This is HUGE to me both professionally and personally.


As a person with a disability in the workforce, I am blessed to have a very rewarding job that I absolutely love to go to, where as a person with a disability I am treated as an an equal and I have the accommodations and supports to work as one. I have an amazing supervisor who has been there for me as I continue to lose vision, is not afraid to learn or ask questions about accommodating someone with vision loss, and is just very generally supportive. I recognize though that not everybody has this opportunity to be equally employed or have an accommodating supervisor.. but that’s what this month is about.. helping highlight the importance of hiring someone with a disability and the contributions that they CAN have to the workplace. 

Professionally as many of you all aware are, I am a Transition Vocational Rehabilitation Counselor for the State of Texas – now the Texas Workforce Solutions – Vocational Rehabilitation Services, formerly known as DARS. My passion/job is helping high school students and young adults with disabilities figure out their next steps after high school and how they can transition into employment. With that, I absolutely love when employers see these individuals who at first they didn’t think would be good employees or didn’t understand how they would be able to employ them, and then years later they see what amazing, devoted, hard-working, long-term employees they are and how they are an asset to the business in many ways.

It has been shown that when an individual with a disability is given the accommodations they need and are in an accessible environment, they often stay longer than their counterparts without disabilities. So, spending a little extra for a piece of Assistive Technology will pay off in the long-run when that person stays for years and years whereas they are spending a lot of money in on boarding and training of new employees who don’t stay. A lot of this is because individuals with disabilities have a hard time finding employment so when they find a good job, they often try harder to maintain it and make up for areas that they have difficulty in or aren’t able to do due to their disability. People with disabilities are often very LOYAL to their employer. People with disabilities often have to be creative in their personal and professional lives to “get the job done” and therefore are often more flexible and think with an open and creative mind. This is often a great asset on the job!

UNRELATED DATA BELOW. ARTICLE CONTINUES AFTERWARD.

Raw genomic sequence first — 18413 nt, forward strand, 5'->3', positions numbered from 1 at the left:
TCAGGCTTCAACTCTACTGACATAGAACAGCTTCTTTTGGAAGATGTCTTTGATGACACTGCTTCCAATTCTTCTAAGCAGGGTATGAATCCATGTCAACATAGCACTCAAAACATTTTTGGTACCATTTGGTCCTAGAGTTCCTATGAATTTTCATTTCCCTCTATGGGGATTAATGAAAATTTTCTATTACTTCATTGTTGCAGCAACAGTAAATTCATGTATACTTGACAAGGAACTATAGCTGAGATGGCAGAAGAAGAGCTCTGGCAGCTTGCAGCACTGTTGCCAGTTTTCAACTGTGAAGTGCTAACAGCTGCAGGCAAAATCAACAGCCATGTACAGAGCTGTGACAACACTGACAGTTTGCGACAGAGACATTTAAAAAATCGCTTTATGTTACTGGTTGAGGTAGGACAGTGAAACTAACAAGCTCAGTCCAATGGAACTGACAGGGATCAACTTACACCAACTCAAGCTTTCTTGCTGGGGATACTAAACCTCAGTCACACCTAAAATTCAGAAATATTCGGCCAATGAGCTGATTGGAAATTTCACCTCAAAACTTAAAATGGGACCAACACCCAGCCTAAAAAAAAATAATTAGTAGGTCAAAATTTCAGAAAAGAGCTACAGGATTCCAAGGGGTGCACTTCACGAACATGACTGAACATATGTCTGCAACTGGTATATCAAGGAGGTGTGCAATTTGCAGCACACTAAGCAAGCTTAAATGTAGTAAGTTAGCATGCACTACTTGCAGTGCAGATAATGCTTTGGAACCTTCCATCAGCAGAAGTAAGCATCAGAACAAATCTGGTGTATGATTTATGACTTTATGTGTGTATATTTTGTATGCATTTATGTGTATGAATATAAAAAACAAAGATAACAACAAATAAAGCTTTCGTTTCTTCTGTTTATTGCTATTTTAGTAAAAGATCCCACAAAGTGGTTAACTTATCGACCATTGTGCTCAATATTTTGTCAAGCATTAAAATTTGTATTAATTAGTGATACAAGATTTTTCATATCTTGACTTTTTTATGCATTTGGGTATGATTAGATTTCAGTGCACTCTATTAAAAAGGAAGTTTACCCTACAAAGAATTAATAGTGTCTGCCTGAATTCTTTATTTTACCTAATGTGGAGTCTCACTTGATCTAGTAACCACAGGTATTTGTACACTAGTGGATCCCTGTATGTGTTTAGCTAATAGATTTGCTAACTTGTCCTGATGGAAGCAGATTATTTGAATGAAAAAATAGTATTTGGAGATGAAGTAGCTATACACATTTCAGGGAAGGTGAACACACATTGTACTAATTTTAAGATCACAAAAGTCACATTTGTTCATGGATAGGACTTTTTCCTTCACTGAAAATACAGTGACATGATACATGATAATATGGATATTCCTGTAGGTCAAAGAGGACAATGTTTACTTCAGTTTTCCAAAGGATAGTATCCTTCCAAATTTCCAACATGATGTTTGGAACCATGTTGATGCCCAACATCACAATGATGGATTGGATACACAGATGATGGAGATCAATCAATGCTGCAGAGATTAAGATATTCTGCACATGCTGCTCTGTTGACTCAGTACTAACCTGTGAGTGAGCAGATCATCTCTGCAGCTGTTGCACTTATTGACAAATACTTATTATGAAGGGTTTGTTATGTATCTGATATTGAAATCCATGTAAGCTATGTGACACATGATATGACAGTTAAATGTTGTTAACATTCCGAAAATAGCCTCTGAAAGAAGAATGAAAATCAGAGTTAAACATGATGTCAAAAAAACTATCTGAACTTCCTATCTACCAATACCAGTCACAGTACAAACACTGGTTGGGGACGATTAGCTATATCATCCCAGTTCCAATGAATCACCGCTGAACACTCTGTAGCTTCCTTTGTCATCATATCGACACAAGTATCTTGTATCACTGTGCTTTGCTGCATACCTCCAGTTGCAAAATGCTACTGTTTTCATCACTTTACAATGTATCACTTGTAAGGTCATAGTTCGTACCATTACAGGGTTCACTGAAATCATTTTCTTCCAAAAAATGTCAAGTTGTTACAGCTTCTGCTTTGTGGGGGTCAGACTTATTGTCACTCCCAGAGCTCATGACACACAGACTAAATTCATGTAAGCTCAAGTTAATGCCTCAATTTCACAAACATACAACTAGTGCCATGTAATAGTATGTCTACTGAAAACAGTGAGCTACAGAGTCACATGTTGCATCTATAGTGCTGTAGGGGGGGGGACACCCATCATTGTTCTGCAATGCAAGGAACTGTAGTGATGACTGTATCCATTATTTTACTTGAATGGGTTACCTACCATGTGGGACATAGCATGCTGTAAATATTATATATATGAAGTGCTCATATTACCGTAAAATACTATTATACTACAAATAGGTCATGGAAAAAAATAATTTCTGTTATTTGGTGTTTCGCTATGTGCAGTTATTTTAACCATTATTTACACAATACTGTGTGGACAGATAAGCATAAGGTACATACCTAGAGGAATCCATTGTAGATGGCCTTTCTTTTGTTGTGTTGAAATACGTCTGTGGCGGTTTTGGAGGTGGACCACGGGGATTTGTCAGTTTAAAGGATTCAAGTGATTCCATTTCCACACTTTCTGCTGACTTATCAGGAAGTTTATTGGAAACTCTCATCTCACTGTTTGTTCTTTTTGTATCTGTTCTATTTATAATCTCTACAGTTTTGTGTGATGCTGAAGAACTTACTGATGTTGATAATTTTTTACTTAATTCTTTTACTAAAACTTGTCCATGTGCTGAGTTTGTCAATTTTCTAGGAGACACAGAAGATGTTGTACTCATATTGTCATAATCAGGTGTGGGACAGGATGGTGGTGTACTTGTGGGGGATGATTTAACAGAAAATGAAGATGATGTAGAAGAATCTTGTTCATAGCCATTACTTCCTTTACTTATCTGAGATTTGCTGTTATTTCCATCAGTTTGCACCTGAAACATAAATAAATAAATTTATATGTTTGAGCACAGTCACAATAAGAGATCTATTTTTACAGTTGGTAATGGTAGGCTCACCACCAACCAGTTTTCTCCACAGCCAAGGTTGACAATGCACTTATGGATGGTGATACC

Of course, the Americans with Disabilities Act (ADA) has helped us TREMENDOUSLY in making sure that individuals with disabilities are given reasonable accommodations and to prevent discrimination as much as possible for employing individuals with disabilities. 

(Random fact: Did you know that public access for people with service animals and employing someone with a service animal are covered under different sections of the ADA? Public access rights are covered under Title III but reasonable accommodations are covered under Title I. What this means is an employee, in most situations, has to apply for a reasonable accommodation to bring their guide dog or service dog with them to work and in most situations, it has to be approved unless it provides to be an undue hardship on the business.) 

Now, I am charging YOU, yes you.. the person reading this.. next time you are looking at your candidate pool or interviewing someone, next time you are sitting on an interview panel, or giving input on hiring practices, please consider all of this.. please help make your workplace more inclusive as a whole and don’t discount someone’s abilities just because they have a disability.

World Blindness Awareness Month was created to help the world understand the realities of living with vision loss, encouraging people to become more aware of individuals with visual impairments and how they are vital members of society.

Eye Care Awareness Month and Children’s Vision Month are both in October to encourage individuals to get routine eye exams and take care of their eye health. One place I read stated that 80% of blindness is avoidable through prevention or treatment. (I’m not sure I believe that though.) Children’s Vision Month is to encourage parents specifically to take their children to eye doctors appointments and they can get their vision examined starting as an infant. Often times vision problems are the cause for difficulties at school but parents/teachers don’t realize it until after struggles.